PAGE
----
It was as if no logic for it existed earlier — even though logic for it has existed for close to three decades. But, to be fair, practice existed piecemeal. Equally, potential has come of age with, among other things, the impressive growth of Bangladesh’s economy and the urgency of boosting its manufacturing base and diversifying its exports away from readymade garments.
A star war
But the supply chain push came not only for its economic merit from a bilateral and regional perspective to benefit from growing South Asian economies or buoy faltering ones, but also as a thwart-China action. India’s geo-political and geo-economic Luke Skywalker to China’s Darth Vader, so to speak.
India Foundation has made two major runs to Bangladesh this year. One was in Dhaka, over May 12-13 for an Indian Ocean conference from a Quad perspective in general and an Indian perspective in particular. It packed three of Dhaka’s five-star hotels with think-tankers wearing establishment stripes, and political and business punters with strong ties to the ruling party and, as crucially, the Sangh Parivar which — from leader to lumpen — have most recently thrown in their lot with Israel in its battle with Palestinians.
There was a second, the India-Bangladesh Friendship Dialogue over October 5-6 in Sylhet, which had as a cultural fig leaf — albeit a significant fig leaf — of a connect with Sylhet and the Bengali-majority city of Silchar in the adjacent Indian state of Assam. Both jamborees were co-sponsored by India and Bangladesh’s foreign ministries.
This is, of course, not to say that China doesn’t play big in Bangladesh. Those in Bangladesh’s public life, and academia and public policy especially in the field of international and security affairs, fatten their own frequent-flier portfolios with sponsored journeys to Beijing, Shanghai, and China’s south-western policy hub of Kunming.
But it’s all done with relatively silky finesse and to ensure smoother optics. For instance, one rarely hears criticism of the Chinese debt burden in Bangladesh. Or of China’s bilateral trade with Bangladesh that is nearly double of Bangladesh’s bilateral trade with India, and with a trade deficit that far exceeds the one with India by several billion dollars. Or, public discourse for the need to extract more from China for all trade and investment benefits it receives.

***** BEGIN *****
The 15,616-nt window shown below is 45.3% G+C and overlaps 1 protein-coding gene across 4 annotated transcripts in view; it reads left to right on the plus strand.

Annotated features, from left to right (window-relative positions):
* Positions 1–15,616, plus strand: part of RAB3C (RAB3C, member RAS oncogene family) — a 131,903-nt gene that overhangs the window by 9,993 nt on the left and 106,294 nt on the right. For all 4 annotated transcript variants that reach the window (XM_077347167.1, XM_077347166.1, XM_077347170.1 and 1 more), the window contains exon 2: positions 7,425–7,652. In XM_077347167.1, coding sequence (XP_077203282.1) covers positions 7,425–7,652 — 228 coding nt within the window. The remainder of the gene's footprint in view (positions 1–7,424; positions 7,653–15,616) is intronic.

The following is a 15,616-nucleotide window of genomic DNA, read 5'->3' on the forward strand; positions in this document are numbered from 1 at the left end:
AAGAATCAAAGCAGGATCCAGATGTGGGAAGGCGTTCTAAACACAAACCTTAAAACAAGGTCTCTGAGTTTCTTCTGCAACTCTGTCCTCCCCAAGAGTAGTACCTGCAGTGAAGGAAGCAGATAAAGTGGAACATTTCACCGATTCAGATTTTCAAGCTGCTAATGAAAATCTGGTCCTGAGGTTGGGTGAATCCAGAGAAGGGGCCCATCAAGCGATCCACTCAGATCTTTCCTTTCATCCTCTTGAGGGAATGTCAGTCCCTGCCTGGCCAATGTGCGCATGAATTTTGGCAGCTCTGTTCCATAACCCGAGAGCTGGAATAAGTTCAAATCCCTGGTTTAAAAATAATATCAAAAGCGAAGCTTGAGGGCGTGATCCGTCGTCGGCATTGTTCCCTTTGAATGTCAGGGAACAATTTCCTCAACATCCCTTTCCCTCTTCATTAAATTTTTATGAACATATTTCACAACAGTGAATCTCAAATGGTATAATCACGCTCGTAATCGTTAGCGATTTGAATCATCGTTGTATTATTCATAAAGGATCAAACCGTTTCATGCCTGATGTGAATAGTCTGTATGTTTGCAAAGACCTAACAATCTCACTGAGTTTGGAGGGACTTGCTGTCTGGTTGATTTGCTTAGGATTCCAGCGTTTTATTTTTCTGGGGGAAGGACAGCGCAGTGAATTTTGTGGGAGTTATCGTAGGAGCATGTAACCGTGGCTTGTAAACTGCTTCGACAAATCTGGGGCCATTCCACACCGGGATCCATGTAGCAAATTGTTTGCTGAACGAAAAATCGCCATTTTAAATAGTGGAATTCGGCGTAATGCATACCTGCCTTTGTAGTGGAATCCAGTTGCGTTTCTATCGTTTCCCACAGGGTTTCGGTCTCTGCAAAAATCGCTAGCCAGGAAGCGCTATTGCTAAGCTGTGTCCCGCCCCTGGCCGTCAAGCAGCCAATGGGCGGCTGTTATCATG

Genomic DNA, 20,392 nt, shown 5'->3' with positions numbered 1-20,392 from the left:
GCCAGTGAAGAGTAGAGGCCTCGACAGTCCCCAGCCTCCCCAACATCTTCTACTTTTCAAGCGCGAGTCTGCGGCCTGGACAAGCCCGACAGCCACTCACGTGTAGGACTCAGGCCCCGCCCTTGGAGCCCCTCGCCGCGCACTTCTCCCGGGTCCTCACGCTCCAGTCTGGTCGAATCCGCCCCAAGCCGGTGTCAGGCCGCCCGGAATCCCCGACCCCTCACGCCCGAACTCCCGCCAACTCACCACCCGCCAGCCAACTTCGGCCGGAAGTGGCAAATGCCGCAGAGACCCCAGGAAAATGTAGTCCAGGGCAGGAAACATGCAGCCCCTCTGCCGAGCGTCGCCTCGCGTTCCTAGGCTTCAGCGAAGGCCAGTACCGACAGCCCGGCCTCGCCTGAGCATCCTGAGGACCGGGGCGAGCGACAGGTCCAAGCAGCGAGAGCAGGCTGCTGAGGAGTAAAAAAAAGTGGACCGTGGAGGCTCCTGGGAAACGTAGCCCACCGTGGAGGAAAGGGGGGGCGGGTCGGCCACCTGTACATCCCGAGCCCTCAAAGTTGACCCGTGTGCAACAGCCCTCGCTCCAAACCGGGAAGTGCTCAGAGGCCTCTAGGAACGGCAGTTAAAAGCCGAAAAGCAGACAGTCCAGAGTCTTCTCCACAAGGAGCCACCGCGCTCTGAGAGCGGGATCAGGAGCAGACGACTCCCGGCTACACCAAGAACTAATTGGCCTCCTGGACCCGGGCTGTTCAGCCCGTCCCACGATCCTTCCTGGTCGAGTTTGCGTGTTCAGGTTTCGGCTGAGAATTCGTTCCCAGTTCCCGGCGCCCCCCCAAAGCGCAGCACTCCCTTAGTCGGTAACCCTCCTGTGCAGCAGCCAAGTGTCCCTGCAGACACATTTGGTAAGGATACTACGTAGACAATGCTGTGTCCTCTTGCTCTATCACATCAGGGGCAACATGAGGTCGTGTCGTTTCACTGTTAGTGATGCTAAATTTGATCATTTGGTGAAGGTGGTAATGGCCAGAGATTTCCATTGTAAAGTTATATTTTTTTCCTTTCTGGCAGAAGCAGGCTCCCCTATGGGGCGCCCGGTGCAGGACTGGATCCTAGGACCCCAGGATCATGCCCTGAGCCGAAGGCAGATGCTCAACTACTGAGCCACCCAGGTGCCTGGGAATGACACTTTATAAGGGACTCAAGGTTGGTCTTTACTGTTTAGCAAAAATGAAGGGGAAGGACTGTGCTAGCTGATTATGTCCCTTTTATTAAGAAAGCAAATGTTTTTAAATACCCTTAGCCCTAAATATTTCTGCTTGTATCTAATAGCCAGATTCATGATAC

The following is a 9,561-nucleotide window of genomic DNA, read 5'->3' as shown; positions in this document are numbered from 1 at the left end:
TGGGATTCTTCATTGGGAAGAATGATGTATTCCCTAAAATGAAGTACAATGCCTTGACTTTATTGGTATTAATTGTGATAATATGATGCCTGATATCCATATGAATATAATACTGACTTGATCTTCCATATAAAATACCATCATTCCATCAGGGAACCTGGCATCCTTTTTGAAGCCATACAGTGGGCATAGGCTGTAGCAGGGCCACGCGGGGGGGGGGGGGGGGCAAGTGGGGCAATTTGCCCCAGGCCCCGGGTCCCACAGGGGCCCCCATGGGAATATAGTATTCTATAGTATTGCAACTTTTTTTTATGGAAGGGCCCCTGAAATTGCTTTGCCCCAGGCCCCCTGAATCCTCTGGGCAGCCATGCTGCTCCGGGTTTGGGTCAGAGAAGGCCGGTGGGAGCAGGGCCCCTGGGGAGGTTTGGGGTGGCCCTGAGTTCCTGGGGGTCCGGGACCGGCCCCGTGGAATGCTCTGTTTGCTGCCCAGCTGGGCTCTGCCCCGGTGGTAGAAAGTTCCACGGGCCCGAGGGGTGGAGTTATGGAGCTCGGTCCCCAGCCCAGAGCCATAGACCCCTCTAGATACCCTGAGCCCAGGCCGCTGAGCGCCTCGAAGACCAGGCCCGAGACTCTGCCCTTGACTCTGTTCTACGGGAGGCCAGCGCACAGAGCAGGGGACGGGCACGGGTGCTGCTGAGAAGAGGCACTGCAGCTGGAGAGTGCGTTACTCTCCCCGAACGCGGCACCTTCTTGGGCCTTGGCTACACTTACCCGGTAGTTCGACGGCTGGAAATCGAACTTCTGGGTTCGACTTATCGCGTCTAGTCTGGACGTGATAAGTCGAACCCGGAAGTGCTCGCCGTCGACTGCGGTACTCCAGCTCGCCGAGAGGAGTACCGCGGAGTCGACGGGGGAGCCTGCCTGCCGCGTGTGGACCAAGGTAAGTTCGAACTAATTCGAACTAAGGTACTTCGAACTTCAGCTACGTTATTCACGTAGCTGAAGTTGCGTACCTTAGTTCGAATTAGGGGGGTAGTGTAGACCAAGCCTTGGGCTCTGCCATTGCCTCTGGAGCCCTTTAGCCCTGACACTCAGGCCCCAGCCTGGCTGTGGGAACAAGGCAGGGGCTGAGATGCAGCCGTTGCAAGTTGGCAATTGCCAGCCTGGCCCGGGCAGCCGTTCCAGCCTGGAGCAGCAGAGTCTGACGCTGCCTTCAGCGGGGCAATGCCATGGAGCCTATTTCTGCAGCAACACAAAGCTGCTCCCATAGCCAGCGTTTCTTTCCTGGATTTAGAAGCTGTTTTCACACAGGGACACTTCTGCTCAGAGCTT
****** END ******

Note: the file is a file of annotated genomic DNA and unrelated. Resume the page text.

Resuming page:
Part of the reason is, of course, distance. China doesn’t share a border with Bangladesh even though it looms over the region. India shares a complex, umbilical history and a border with Bangladesh that exceeds 4,000km — the longest land border in South Asia.
This inescapable relationship and attendant dynamics bring with it obligations, besides that of tempering body language and policy to be seen to be Bangladesh-friendly. Besides, an Indian government — any Indian government — will find it more beneficial to dial down we’re-helping-you and work on we’re-with-you.
Strengthening the ties that bind
There are several areas that cry out for improvement. Speeding up negotiations for updated water treaties fair to a lower riparian country like Bangladesh is one such.
To this I would place a liberalization of the visa regime for visits to India, a suggestion made in a recent editorial in this newspaper. If India has earned enough socio-economic credibility for visa-on-arrival or e-visa benefits from countries in Asia and elsewhere, Bangladesh, with its visible, regular infusion of medical-tourism and general-tourism dollars into India, backed by the insurance of a steadily growing economy and steadily improving development indicators that often trump India’s, most certainly has.
I would also add instances of firing on the border, and lamentably regular incidents of shooting to kill. Border management is a fraught exercise, with elements of both unimpeachable need and undeniable corruption on both sides of the border.
But India’s Border Security Force, or BSF, which recently celebrated its part in Bangladesh’s birth with the publication of a book, would do well to keep in mind that one can as easily interdict and arrest those who attempt to cross illegally.
Perhaps India’s foreign ministry and its travelling minstrels could advise India’s interior ministry, which oversees the BSF, that it doesn’t do to kill one’s professed friends. One should, at the very least, ask questions first.
Source : Dhaka Tribune